The Ringed Teal (Callonetta leucophrys) is a small duck of South American forests.
It is the only species of the genus Callonetta. Usually placed with the dabbling ducks (Anatinae), this species may actually be closer to shelducks and belong in the subfamily Tadorninae; its closest relative is possibly the Maned Duck.
The male and female remain colourful throughout the year, lacking an eclipse plumage.
The drake (male) has a rich chestnut back, pale grey flanks and a salmon-colored breast speckled in black. A black band runs from the top of its head down to the nape.
Females have an olive-brownish back with the head blotched and striated in white, with pencilled barring on a pale chest and belly.
Both have a dark tail, a contrasting pale rump, and a distinctive white patch on the wing. Bills are grey and legs and feet are pink in both sexes.
Pairs easily bond.
Distribution / Breeding
The Ringed Teal breeds in north-west Argentina and Paraguay, also occurring in Bolivia, Brazil and Uruguay.
Their habitats include tropical, swampy forests and marshy clearings in well-wooded lowlands, as well as secluded pools and small streams.
Calls / Vocalizations
Contact calls: she has a cat like `mee-oowing` and he a lingering `peewoo`.
- BirdLife International (2004). Callonetta leucophrys. 2006. IUCN Red List of Threatened Species. IUCN 2006. www.iucnredlist.org. Retrieved on 11 May 2006. Database entry includes justification for why this species is of least concern
- Johnson, Kevin P; Sorenson, Michael D (1999): "Phylogeny and biogeography of dabbling ducks (genus Anas): a comparison of molecular and morphological evidence." (PDF) Auk 116(3): 792–805.
Diet / Feeding:
Ducks generally feed on larvae and pupae usually found under rocks, aquatic animals, plant material, seeds, small fish, snails and crabs.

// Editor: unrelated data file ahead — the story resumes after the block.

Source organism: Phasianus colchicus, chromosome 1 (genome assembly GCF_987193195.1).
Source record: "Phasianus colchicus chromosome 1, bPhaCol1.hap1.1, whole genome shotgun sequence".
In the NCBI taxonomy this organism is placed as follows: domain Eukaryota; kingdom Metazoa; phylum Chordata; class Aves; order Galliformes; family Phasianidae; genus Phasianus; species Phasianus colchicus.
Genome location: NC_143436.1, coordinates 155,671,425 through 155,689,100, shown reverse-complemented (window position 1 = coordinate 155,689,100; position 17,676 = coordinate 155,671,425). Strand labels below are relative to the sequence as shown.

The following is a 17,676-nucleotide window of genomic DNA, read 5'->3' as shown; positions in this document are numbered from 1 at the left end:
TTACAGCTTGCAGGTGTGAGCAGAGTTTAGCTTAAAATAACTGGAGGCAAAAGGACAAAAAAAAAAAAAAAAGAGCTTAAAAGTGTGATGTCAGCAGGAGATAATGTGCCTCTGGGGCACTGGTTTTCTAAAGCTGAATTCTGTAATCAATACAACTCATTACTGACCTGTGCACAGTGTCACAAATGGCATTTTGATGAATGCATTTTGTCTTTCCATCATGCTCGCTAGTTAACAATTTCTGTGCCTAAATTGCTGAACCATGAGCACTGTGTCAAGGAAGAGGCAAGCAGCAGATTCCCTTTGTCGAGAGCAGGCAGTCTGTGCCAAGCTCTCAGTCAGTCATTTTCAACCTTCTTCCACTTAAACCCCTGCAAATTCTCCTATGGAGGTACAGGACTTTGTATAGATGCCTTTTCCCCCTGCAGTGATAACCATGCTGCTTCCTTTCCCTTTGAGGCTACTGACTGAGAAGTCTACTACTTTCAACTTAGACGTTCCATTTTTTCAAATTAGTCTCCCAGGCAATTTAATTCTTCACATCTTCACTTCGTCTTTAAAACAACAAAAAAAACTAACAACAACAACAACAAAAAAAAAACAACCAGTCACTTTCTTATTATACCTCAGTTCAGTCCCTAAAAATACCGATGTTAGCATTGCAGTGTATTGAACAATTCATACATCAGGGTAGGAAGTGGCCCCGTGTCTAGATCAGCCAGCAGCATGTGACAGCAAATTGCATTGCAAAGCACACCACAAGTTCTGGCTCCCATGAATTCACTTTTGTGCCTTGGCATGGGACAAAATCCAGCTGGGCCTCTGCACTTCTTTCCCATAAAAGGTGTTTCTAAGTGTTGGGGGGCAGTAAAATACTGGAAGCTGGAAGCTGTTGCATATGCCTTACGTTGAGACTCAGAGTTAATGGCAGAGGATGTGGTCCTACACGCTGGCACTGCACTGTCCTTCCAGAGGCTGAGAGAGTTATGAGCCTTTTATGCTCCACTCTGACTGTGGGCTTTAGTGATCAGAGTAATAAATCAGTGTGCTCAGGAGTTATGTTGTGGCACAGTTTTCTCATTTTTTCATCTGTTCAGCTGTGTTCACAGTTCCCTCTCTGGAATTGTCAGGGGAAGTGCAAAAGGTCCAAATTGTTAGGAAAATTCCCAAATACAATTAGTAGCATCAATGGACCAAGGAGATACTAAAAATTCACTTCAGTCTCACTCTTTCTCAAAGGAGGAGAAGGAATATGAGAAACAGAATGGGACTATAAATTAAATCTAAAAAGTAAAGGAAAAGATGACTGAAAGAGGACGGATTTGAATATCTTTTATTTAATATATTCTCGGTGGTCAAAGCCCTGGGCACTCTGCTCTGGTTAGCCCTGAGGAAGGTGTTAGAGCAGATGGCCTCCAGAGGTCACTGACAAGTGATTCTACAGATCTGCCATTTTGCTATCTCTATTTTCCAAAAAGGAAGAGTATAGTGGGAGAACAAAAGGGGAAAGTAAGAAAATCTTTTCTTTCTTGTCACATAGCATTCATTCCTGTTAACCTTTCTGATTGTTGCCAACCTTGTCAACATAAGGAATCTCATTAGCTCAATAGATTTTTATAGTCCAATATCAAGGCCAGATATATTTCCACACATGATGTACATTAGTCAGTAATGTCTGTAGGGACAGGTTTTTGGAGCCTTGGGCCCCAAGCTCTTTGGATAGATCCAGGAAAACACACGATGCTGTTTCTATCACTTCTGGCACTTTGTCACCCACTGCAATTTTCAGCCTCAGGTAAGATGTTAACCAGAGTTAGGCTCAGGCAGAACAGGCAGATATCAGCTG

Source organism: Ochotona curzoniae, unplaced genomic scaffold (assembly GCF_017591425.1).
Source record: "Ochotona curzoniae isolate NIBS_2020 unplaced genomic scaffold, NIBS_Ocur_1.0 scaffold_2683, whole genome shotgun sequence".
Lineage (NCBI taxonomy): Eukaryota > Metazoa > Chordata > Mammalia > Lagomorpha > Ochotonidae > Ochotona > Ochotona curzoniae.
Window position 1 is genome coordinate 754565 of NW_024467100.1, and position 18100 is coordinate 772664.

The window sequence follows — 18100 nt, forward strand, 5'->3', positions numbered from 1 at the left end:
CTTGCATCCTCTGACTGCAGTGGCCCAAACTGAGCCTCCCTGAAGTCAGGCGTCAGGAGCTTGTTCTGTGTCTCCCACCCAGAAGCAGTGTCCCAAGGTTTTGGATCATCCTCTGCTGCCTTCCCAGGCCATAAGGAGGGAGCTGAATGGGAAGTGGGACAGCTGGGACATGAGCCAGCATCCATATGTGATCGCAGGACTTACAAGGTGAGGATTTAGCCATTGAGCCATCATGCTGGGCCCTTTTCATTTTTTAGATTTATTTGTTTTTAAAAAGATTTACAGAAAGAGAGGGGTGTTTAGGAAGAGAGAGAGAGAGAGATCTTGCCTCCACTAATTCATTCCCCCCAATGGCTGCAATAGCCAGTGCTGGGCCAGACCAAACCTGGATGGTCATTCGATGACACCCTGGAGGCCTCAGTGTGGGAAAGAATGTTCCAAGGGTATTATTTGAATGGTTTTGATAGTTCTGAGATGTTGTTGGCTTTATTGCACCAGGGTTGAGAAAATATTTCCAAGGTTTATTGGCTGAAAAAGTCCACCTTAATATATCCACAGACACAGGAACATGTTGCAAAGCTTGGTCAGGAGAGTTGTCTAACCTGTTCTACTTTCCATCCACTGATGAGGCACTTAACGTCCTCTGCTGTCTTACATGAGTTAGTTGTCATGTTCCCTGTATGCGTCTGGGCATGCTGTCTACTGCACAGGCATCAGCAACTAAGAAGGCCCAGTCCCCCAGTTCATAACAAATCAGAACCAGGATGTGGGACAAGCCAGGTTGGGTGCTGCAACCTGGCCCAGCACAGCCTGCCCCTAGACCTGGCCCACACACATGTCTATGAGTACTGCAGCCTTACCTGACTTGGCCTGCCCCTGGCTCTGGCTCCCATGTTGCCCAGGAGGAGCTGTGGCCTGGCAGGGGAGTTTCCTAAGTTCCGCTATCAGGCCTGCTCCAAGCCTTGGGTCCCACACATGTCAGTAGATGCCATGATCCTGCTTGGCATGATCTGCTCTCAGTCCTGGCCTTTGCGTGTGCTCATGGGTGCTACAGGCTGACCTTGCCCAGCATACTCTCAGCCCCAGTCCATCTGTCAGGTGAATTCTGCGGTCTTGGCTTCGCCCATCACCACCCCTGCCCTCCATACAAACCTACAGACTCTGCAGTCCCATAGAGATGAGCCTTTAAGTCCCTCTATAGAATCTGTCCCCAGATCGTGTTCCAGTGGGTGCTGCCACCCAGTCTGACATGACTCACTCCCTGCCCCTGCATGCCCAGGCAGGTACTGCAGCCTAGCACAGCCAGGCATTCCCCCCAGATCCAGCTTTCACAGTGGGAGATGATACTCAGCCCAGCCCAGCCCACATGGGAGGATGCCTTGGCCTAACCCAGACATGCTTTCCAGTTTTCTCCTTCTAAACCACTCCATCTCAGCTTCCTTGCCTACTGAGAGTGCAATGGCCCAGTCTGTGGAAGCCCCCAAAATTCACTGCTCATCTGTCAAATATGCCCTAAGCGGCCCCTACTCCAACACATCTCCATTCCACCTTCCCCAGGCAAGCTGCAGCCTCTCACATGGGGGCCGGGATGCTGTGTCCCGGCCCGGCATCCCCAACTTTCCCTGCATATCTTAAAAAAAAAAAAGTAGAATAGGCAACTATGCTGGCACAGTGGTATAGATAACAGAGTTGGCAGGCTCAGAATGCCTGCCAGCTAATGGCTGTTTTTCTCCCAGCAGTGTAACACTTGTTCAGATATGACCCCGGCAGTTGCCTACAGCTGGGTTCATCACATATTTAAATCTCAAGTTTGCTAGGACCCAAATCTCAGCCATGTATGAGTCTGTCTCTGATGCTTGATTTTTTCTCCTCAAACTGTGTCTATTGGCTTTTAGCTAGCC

Feeding Ducks ...
We all enjoy ducks and many of us offer them food to encourage them to come over and stay around - and it works! Who doesn't like an easy meal!
However, the foods that we traditionally feed them at local ponds are utterly unsuitable for them and are likely to cause health problems down the road. Also, there may be local laws against feeding this species of bird - so it's best to check on that rather than facing consequences at a later stage.
Please note that feeding ducks and geese makes them dependent on humans for food, which can result in starvation and possibly death when those feedings stop. If you decide to feed them, please limit the quantity to make sure that they maintain their natural ability to forage for food themselves - providing, of course, that natural food sources are available.
- Click here to find out which foods to feed them that will offer the nutrition they need to survive a cold winter and remain healthy
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